The Sacred Made Real - Spanish religious art seen anew (Feature)
By Anna Tomforde Oct 22, 2009, 2:08 GMT
London - When 17th century Spanish sculptor Gregorio Fernandez created his life-like sculpture Dead Christ, he is reported to have intended that the work should 'shock and stir the soul.'
The haunting figure, depicting Christ's body as it is prepared for burial, with its glass eyes expressionless and its mouth half open while blood still oozes from the wounds, is a centrepiece at a new exhibition in London.
It is one of 16 polychrome (painted) sculptures loaned to the National Gallery on London's Trafalgar Square by churches and monasteries in Spain for a groundbreaking exhibition seeking to prove the close link between sculpture and painting in the Spanish Golden Age.
While the religious paintings of masters such as Diego Velázquez and Francisco de Zurbaran are well known around the world, the 17th century sculptures have never travelled - nor been the subjects of a major exhibition, according to the National Gallery.
In his show The Sacred Made Real, National Gallery curator Xavier Bray has juxtaposed the 16 sculptures with paintings of the period, aiming to show that the 'hyperrealistic' approach of painters such as Velazquez and Zubaran was clearly informed by their familiarity - and in some cases direct involvement - with sculpture.
Bray argues that it is not possible to understand the paintings of the period without taking into account the role sculpture might have played in the way they were conceived and executed.
A fundamental reappraisal of religious art in Spain between 1600 and 1700 is required, Bray believes, challenging the conventional view that the Golden Age was inspired mainly by Caravaggio, Italy's prime baroque painter.
'But the fact is that this new, realistic style was created through painters and sculptors working directly together,' Bray told Deutsche Presse-Agentur (dpa).
He attempts to prove the point by giving the figures a dramatic, sometimes theatrical appearance, assisted by the effective use of lighting and space in the gallery's black-painted, semi-darkened rooms.
Figures, such as Pedro de Mena's austere life-size statue of Saint Francis Standing in Ecstasy, which has come from Toledo Cathedral, or Fernández's astonishingly real Ecce Homo, loaned by the Cathedral Museum of Valladolid, rank among items suited to 'shock and stir' the visitor in the sense intended.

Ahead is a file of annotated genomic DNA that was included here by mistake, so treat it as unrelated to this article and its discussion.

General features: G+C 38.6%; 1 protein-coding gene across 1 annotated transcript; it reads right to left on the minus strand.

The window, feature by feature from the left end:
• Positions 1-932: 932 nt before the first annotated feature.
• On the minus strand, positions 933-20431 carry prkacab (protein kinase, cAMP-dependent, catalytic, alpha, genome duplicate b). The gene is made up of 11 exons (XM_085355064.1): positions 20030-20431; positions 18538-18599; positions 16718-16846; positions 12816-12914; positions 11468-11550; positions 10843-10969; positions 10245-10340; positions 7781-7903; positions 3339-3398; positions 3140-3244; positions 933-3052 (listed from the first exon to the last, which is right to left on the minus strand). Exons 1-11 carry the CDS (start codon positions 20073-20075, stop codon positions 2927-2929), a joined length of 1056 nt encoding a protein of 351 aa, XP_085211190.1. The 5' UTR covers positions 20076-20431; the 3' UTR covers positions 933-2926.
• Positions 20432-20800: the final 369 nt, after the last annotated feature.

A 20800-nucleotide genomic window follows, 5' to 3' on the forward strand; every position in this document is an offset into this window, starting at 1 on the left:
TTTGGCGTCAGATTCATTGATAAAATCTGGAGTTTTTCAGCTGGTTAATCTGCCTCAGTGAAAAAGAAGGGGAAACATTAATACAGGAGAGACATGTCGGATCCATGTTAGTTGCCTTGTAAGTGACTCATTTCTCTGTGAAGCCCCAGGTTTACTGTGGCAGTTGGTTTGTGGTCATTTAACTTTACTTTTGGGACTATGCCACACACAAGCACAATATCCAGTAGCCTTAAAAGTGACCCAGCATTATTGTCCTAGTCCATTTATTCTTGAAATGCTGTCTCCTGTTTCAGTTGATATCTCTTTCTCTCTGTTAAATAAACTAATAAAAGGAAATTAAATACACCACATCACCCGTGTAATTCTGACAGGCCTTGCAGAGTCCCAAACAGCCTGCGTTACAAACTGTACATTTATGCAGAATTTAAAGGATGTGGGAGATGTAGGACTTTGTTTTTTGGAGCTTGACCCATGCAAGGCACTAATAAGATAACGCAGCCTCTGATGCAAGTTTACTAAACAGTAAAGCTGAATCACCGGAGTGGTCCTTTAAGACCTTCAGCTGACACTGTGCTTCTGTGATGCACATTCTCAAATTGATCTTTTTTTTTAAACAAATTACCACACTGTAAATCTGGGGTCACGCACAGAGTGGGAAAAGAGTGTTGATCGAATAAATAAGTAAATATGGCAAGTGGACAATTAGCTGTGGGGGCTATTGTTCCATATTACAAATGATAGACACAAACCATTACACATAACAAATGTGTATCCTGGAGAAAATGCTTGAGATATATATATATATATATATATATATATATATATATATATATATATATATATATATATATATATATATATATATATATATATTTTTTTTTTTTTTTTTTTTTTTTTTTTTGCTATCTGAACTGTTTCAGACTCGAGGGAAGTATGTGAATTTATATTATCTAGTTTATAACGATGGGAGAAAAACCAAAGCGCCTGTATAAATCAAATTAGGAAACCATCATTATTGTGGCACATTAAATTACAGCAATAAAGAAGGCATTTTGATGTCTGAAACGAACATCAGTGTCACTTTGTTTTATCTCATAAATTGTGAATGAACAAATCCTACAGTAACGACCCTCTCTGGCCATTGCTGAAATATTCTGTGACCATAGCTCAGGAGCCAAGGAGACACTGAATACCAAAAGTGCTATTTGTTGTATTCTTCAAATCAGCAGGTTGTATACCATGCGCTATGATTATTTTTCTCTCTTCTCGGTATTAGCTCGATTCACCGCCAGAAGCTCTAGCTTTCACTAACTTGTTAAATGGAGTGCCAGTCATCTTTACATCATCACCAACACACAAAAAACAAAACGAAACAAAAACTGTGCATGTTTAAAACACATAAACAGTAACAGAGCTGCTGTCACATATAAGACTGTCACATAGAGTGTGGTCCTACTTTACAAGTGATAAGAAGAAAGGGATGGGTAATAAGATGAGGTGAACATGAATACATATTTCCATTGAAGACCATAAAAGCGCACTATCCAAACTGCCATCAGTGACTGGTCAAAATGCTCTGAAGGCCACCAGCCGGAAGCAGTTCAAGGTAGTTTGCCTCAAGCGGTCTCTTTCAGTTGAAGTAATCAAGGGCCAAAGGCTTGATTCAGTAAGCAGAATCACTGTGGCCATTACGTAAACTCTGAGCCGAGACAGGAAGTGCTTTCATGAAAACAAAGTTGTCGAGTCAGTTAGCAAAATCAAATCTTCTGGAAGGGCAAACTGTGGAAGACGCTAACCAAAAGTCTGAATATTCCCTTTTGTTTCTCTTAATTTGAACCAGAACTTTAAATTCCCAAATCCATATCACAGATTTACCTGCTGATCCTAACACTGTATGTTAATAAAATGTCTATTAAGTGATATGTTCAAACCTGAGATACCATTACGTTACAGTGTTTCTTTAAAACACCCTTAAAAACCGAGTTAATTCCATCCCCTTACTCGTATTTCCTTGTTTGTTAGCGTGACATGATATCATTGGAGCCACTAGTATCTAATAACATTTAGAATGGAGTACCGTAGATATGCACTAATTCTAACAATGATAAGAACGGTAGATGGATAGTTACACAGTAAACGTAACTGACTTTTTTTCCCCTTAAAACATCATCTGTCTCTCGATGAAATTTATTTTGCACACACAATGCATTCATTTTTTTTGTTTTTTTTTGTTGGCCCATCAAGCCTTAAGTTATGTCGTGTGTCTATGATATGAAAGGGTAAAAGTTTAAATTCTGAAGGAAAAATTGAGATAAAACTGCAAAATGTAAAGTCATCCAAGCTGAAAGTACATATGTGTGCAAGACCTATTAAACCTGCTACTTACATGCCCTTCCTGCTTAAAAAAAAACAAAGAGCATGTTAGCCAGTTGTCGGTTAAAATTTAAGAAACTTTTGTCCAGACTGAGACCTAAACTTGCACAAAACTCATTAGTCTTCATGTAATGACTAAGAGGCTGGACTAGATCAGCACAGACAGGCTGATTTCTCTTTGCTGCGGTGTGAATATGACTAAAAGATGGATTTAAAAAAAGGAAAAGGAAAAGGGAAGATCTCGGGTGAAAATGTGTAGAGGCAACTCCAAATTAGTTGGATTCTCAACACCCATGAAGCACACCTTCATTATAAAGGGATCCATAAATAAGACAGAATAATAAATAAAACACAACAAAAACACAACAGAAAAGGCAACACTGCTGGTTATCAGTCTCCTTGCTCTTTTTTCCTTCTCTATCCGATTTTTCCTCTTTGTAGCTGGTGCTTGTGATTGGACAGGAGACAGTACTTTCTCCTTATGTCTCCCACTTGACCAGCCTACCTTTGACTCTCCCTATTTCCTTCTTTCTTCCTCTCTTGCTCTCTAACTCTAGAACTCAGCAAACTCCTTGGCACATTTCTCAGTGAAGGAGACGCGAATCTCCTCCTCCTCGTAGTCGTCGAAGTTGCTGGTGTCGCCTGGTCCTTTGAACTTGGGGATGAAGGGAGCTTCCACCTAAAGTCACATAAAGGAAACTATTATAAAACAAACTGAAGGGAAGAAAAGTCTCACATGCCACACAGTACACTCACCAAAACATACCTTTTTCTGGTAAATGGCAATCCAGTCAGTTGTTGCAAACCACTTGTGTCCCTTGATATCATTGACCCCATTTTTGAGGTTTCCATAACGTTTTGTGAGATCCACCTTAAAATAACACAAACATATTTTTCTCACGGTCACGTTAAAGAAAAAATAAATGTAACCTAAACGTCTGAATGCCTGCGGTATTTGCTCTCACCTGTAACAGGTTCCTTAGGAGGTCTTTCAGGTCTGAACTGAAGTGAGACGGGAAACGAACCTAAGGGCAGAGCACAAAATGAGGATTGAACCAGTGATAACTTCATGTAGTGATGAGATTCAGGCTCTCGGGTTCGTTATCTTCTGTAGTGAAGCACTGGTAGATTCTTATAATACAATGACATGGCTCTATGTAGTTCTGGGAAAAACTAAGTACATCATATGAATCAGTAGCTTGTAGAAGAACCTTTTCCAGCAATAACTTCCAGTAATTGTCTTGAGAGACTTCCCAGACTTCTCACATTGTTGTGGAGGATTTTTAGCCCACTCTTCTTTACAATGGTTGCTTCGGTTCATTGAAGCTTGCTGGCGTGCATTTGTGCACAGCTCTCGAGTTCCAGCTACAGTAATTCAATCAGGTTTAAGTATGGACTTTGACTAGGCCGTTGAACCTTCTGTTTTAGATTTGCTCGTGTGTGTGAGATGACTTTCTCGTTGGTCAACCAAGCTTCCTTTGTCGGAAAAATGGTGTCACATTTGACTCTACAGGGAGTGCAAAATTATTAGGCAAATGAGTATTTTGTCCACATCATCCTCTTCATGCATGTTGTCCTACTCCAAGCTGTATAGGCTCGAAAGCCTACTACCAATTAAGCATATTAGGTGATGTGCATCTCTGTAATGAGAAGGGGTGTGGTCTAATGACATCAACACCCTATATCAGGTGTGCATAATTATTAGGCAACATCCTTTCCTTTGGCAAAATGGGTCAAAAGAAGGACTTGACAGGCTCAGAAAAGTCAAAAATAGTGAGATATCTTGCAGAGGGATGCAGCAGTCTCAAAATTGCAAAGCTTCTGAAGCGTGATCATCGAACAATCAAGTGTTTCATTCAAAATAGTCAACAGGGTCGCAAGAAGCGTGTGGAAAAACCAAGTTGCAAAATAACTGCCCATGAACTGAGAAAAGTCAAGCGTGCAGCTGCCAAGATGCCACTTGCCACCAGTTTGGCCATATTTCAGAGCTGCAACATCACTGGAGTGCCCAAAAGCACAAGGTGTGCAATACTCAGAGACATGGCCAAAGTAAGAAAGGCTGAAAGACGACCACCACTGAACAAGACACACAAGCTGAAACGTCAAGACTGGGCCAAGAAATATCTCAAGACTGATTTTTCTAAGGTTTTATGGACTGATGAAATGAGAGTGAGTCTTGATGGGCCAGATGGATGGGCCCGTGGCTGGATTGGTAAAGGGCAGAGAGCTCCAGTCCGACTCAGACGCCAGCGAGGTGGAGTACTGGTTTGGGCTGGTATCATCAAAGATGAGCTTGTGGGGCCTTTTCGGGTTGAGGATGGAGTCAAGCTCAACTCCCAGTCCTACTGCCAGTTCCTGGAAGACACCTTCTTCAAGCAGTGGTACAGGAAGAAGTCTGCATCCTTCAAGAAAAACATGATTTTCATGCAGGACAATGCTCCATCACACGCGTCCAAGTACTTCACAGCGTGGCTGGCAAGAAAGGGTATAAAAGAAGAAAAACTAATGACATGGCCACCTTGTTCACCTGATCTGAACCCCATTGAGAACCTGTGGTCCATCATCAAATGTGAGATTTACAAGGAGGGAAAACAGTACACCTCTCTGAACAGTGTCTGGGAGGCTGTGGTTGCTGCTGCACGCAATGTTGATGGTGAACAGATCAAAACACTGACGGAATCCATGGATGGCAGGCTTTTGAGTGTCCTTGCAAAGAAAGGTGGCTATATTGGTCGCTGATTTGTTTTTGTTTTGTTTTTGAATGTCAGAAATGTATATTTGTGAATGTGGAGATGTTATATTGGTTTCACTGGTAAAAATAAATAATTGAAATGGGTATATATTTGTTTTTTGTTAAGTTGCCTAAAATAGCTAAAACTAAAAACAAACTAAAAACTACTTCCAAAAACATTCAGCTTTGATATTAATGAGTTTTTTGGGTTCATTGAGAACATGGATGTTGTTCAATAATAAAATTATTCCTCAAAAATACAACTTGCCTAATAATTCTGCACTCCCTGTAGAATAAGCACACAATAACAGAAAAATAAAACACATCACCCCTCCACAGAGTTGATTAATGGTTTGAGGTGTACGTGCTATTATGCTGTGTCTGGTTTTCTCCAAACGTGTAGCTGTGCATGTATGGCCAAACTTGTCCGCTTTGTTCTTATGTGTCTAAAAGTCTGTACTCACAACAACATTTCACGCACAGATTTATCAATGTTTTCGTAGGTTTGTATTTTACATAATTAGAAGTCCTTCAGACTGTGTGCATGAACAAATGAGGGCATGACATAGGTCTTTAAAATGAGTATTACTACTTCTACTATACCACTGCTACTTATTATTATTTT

In the exhibition, Ecce Homo, a life-size standing figure showing Christ after the flagellation, is juxtaposed with Velázquez's familiar Christ after the Flagellation contemplated by the Christian Soul, a painting owned by the National Gallery.
To obtain greater realism, sculptors of the age would often introduce glass eyes and tears, as well as ivory teeth into their sculptures, or incorporate the bark of a cork tree to simulate the effect of coagulated blood to underline suffering and compassion.
'The religious art of 17th century Spain pursued a quest for realism with uncompromising zeal and genius. Far from being separate, this exhibition proposes that the arts of painting and sculpture were intricately linked and interdependent,' says the National Gallery guide.
It had not always been easy to persuade Spain's religious institutions to lend their often fragile art works, many of which were still being used in churches and for Holy Week processions, Bray said about his 10-year effort to prepare the show.
Spain's ministry of culture, and the top echelons of the Catholic Church in both Spain and Britain were called upon to facilitate the process.
In the case of Saint Francis Standing in Ecstacy, which had never before left the sacristy of Toledo Cathedral, the Spanish government agreed to pay for its restoration in turn for loaning the statue.
'My big joke card was that this was a great occasion for the Spanish Catholic church to show off their heritage and to reach out to a wider audience,' said Bray.
The exhibition, which opened Wednesday, is due to run to January 24, 2010.